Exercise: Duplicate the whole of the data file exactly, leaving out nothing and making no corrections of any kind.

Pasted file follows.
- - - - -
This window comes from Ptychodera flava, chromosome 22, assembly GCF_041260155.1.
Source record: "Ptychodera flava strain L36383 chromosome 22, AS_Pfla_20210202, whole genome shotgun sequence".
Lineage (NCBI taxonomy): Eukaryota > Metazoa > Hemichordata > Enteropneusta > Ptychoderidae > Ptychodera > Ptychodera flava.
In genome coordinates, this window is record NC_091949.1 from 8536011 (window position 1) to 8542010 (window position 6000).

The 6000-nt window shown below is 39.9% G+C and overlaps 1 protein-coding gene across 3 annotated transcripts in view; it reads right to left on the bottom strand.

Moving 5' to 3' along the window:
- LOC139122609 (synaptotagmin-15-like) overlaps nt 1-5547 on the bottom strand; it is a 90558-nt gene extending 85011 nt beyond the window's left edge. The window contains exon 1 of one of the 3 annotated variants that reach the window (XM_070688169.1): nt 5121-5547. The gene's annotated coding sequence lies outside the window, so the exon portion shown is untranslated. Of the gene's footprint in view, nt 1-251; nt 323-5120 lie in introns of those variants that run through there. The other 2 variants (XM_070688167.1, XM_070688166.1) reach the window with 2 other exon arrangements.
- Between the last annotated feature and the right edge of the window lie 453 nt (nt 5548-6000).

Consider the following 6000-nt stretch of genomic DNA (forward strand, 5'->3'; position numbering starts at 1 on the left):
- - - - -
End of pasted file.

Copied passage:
This window comes from Ptychodera flava, chromosome 22, assembly GCF_041260155.1.
Source record: "Ptychodera flava strain L36383 chromosome 22, AS_Pfla_20210202, whole genome shotgun sequence".
Lineage (NCBI taxonomy): Eukaryota > Metazoa > Hemichordata > Enteropneusta > Ptychoderidae > Ptychodera > Ptychodera flava.
In genome coordinates, this window is record NC_091949.1 from 8536011 (window position 1) to 8542010 (window position 6000).

The 6000-nt window shown below is 39.9% G+C and overlaps 1 protein-coding gene across 3 annotated transcripts in view; it reads right to left on the bottom strand.

Moving 5' to 3' along the window:
- LOC139122609 (synaptotagmin-15-like) overlaps nt 1-5547 on the bottom strand; it is a 90558-nt gene extending 85011 nt beyond the window's left edge. The window contains exon 1 of one of the 3 annotated variants that reach the window (XM_070688169.1): nt 5121-5547. The gene's annotated coding sequence lies outside the window, so the exon portion shown is untranslated. Of the gene's footprint in view, nt 1-251; nt 323-5120 lie in introns of those variants that run through there. The other 2 variants (XM_070688167.1, XM_070688166.1) reach the window with 2 other exon arrangements.
- Between the last annotated feature and the right edge of the window lie 453 nt (nt 5548-6000).

Consider the following 6000-nt stretch of genomic DNA (forward strand, 5'->3'; position numbering starts at 1 on the left):